He’s an exceptional basketball player who has won a host of NBA awards and two Olympic gold medals. He has been voted onto the All-NBA First Team more than any other player in history. And he’s often compared to Michael Jordan when it comes to the title of greatest basketball player of all time. But is LeBron James vegan?
No, LeBron James is not vegan. He has never made any statement about animal rights and he doesn’t follow a plant-based diet either. He generally stays away from red meat, but he does eat other types of meat and he consumes other animal products as well.
LeBron promoted McDonald’s for half a decade
Junk food chains and other manufacturers of unhealthy products learned a long time ago that they could make more money by convincing the public that their unhealthy products weren’t that unhealthy. They discovered multiple ways to do this, and one of those ways was to link their brands to professional athletes and sports in general.
Of course, McDonald’s denies that this applies to them. They claim that their investments in the Olympics since the ‘60s, their investments in basketball since the ‘70s, and all their other investments in sports have nothing to do with making money or brand building. The chain, known for targeting children with their ads, having playgrounds in their restaurants, and including toys in every kids’ meal, also called it “a real stretch” to say that McDonald’s is partly responsible for the growth of childhood obesity.
Regardless of their claims, the fact remains that the company that killed 11 million animals for Big Macs alone paid top dollar to make a Super Bowl ad with Michael Jordan and Larry Bird competing for a Big Mac in 1993. The ad performed so well that they hired LeBron for a remake in 2010, together with Dwight Howard. At the time, LeBron said: “McDonald’s and I make a great team … We share many of the same core values.”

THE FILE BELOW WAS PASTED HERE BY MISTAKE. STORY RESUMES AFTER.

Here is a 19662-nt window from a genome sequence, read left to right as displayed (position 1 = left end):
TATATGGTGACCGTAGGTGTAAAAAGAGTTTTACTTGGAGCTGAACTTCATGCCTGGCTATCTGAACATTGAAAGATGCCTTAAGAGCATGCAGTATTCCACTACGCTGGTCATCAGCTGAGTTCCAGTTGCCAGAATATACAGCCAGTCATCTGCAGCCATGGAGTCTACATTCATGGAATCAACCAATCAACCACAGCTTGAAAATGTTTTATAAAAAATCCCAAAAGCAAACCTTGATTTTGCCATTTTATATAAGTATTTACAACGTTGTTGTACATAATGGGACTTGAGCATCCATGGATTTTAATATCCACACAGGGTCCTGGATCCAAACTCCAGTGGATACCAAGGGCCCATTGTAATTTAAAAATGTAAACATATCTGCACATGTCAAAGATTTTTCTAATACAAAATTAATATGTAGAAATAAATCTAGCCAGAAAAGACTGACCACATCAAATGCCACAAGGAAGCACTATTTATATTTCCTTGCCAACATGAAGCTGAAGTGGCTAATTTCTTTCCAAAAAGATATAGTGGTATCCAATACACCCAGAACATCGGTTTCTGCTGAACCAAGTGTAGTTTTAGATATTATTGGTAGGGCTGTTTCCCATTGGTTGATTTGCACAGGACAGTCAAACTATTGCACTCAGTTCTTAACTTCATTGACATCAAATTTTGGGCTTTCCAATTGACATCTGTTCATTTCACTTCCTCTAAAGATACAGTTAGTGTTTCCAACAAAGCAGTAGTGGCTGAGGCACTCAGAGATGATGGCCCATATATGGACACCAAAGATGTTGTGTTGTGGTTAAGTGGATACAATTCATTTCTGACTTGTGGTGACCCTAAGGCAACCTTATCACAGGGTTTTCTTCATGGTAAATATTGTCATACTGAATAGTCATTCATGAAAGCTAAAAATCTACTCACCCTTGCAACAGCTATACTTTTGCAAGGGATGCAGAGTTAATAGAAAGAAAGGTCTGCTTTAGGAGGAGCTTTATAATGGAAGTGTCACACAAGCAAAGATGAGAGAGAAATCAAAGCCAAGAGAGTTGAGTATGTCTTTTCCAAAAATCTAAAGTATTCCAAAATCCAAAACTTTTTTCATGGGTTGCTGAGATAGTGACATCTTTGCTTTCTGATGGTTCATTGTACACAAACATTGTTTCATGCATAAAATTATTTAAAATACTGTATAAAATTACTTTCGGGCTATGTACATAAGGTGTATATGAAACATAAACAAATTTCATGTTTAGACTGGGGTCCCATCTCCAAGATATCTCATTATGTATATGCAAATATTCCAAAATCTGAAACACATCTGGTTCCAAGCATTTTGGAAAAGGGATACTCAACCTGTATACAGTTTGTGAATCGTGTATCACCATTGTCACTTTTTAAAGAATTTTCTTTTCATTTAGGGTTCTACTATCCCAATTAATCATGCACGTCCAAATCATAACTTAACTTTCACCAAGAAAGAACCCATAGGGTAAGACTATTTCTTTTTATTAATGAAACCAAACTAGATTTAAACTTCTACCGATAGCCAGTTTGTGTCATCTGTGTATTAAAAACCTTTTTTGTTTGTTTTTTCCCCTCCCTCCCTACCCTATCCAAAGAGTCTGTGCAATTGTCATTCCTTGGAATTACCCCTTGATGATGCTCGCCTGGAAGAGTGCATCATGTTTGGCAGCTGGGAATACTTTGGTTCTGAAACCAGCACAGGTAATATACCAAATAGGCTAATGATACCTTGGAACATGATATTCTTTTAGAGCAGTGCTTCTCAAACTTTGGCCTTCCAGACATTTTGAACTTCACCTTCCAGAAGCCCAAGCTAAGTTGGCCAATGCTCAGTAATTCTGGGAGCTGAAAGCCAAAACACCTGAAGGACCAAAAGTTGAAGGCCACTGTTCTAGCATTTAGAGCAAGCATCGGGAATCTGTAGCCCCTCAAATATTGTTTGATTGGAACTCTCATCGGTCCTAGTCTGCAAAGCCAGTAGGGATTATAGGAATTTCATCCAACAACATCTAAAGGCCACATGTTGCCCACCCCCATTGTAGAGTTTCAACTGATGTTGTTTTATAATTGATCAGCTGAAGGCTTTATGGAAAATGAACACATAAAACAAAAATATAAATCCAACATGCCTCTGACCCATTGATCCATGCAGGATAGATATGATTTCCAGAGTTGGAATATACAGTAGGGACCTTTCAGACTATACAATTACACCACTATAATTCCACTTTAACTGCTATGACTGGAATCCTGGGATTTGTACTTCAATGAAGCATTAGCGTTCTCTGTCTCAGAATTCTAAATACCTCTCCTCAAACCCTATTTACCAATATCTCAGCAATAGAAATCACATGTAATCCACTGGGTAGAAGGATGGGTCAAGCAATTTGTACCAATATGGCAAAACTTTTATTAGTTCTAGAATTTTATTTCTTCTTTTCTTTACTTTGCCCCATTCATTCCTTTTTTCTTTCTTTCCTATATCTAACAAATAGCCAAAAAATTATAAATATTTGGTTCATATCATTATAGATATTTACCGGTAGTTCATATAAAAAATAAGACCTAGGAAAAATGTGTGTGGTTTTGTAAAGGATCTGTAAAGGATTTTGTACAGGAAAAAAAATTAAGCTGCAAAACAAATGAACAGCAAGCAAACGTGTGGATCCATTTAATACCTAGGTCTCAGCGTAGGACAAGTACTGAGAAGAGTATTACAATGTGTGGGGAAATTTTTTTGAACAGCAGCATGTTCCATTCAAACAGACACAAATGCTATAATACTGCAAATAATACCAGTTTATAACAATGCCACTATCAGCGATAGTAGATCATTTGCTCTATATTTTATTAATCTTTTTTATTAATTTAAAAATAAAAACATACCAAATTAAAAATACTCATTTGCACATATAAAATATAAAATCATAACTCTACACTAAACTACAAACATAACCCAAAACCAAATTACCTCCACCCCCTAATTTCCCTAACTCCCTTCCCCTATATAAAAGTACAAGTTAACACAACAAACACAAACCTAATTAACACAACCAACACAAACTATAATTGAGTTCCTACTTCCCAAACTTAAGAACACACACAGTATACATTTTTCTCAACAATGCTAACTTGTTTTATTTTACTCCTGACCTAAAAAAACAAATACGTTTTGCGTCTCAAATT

LeBron continued to make ads for McDonald’s and also promoted them in other ways for five years. But in one interview he temporarily forgot that he was supposed to promote them. When listing bad habits that he had when he was younger, he said: “I ate McDonald’s my first couple years in the NBA. I didn’t stretch. It didn’t matter. I was 18 and I could do whatever I wanted to.” Reporters picked up on it and asked him when he had last eaten at McDonald’s. Realizing that he had accidentally been honest, LeBron did a 180 and answered: “Every day. Every day. Every day. I had it this morning. Egg and sausage McMuffin. All day.”
Although it made people laugh, it also raises a serious question. Why is it considered normal in our society that professional athletes who are already multi-millionaires still knowingly promote brands that kill innocent animals and negatively impact the health of children?
LeBron’s 2 months of paleo
In the summer of 2014, LeBron wanted to lose weight. He decided to do that by following a version of the paleo diet for 30 days, but he ended up following it for 67 days. He described his diet as follows: “I had no sugars, no dairy, I had no carbs. … All I ate was meat, fish, veggies and fruit. That’s it. For 67 straight days.” He lost a noticeable amount of weight, but he wouldn’t say exactly how much.
For the record, LeBron’s description of the nutrients isn’t accurate. When he says “I had no sugars” he’s only referring to added sugars. And when he says “I had no carbs” he’s overlooking the fact that vegetables and fruit are both high in carbs.